By Lori Fredrich Senior Food Writer, Dining Editor, Podcast Host Published Jul 29, 2016 at 11:01 AM

Dandan, the new Third Ward restaurant opened by chefs Dan Jacobs and Dan Van Rite, officially opens to the public today at 360 E. Erie St. And in case you’re wondering what awaits you when you sit down there for a meal, we’ve got a peek at some of the items you can try on your first visit.

The bar offers up a small but focused menu of wines (sparkling, white, rose and red), along with bottled and draft beer. There are also creative cocktails like the slightly savory, yet refreshing "Garden of Earthy Delights" featuring St. George Green Chili Vodka, Fortaleza Tequila, cucumber broth, yuzu rice vinegar and pepper syrup ($13) and a bubble tea (brandy) old fashioned ($10) which is served up complete with a wide straw and old fashioned flavored tapioca pearls.

The menu, which is divided into sections that include dim sum, dumplings, pancakes, noodles and rice and entrees, offers a variety of Asian-inspired dishes along with creative takes on Chinese-American fare.

Among the dim sum offerings, you’ll find items including an egg roll with cabbage, peanuts and pork ($6) and crab rangoon ($14) along with Szechuan mushroom egg drop soup ($10) and charred sour sausage ($12). Other dishes include shrimp toast ($12), one of Jacobs’ childhood favorites featuring triangles of pain de mie spread with shrimp paste and deep fried, served alongside spicy mustard sauce.

There’s also complexly flavored salt and pepper squid ($12) that offers up the pleasant floral notes and tongue-numbing sensation of Szechuan peppercorns.

Dumplings include Sichuan pork served with chili oil and cilantro ($10); veggie momo with mustard greens, barley, tofu and peanut sauce ($10); potstickers filled with short ribs and foie gras ($14); and shrimp noodle dumplings with Chinese sausage and chives ($10).

Pancakes run the gamut from a Chinese ham crepe with bok choy, scallions and hoisin ($12) to a char siu pork pancake with scallions, pickled cucumbers, mustard, soy and chile oil ($12) and a mungbean kimchee pancake with carrot, daikon, cabbage and Shanghai sauce ($10). But there is also okonomiyaki, a Japanese pancake rarely found on menus in Milwaukee that dandan fills with mussels, squid and shrimp and tops with Kewpie mayo and XO sauce ($15).

Noodle dishes include spicy cumin lamb with housemade torn rice noodles, pea shoots, peppers and onions ($17) and roast duck chow fun with tofu, celery, preserved radish and egg ($16).

On the rice side, there’s sesame chicken jook, a rice porridge with edamame, ginger and egg ($14); bbq pork fried rice with bamboo rice, egg and peppers ($12); and schmaltz fried rice with bits of Chinese sausage, egg, edamame and celery ($12).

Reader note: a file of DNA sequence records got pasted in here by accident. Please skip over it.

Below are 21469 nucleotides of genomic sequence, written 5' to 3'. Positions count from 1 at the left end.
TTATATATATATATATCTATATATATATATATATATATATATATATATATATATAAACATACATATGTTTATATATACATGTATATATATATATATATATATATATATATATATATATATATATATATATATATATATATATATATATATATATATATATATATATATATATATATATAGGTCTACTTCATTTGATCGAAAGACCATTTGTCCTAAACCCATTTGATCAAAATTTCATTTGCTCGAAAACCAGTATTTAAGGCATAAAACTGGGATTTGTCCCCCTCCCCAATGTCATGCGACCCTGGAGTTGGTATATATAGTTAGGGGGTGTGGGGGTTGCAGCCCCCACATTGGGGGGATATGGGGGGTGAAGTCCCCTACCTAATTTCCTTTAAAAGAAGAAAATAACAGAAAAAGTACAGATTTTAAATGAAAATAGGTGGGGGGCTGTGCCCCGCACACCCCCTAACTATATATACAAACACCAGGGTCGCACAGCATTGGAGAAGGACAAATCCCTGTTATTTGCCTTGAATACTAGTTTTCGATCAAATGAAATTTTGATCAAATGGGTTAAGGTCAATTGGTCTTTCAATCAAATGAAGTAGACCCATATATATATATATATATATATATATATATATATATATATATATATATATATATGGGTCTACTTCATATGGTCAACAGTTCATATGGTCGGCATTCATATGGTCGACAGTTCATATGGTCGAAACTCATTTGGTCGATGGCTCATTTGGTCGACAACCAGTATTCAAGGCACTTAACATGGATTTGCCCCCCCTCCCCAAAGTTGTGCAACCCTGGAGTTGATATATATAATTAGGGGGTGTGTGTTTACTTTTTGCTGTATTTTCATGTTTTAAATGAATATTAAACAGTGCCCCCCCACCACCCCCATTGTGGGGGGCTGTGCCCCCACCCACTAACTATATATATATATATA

Opt for an entree and you’ll find items like chili lobster with black beans, chilis and sticky rice ($50) smoked beef with broccoli and oyster sauce ($17), xianjing short ribs with chilis and garlic chives ($22) and Happy Chicken, a spicy dish redolent with dried chilis and five spice powder ($15).

But there are also vegan options like General Tso’s (crisp fried) cauliflower with chili oil, scallion, ginger and bok choy ($12).

And tender eggplant is served up with smoked tofu, black beans and Szechuan peppercorns ($14).

On the sweeter side, you can enjoy vegan cheesecake with cashews, coconut milk, mango sorbet and fresh raspberries ($7); chocolate and peanut butter featuring liquid peanut butter, chocolate mousse, white sesame sponge and white sesame brittle ($8); a bubble waffle sundae with banana ice cream, roasted pineapple and soy peanuts (serves two for $14); or Chinese take-out donuts served up with coconut anglaise, five spice chocolate ganache and strawberry compote.

Hours at dandan are Tuesday through Saturday from 5 to 10 p.m. Reservations are available by calling (414) 488-8036 or online through OpenTable.

Lori Fredrich Senior Food Writer, Dining Editor, Podcast Host

Lori is an avid cook whose accrual of condiments and spices is rivaled only by her cookbook collection. Her passion for the culinary industry was birthed while balancing A&W root beer mugs as a teenage carhop, fed by insatiable curiosity and fueled by the people whose stories entwine with each and every dish. She’s had the privilege of chronicling these tales via numerous media, including OnMilwaukee and in her book “Milwaukee Food.” Her work has garnered journalism awards from entities including the Milwaukee Press Club. 

When she’s not eating, photographing food, writing or recording the FoodCrush podcast, you’ll find Lori seeking out adventures with her husband Paul, traveling, cooking, reading, learning, snuggling with her cats and looking for ways to make a difference.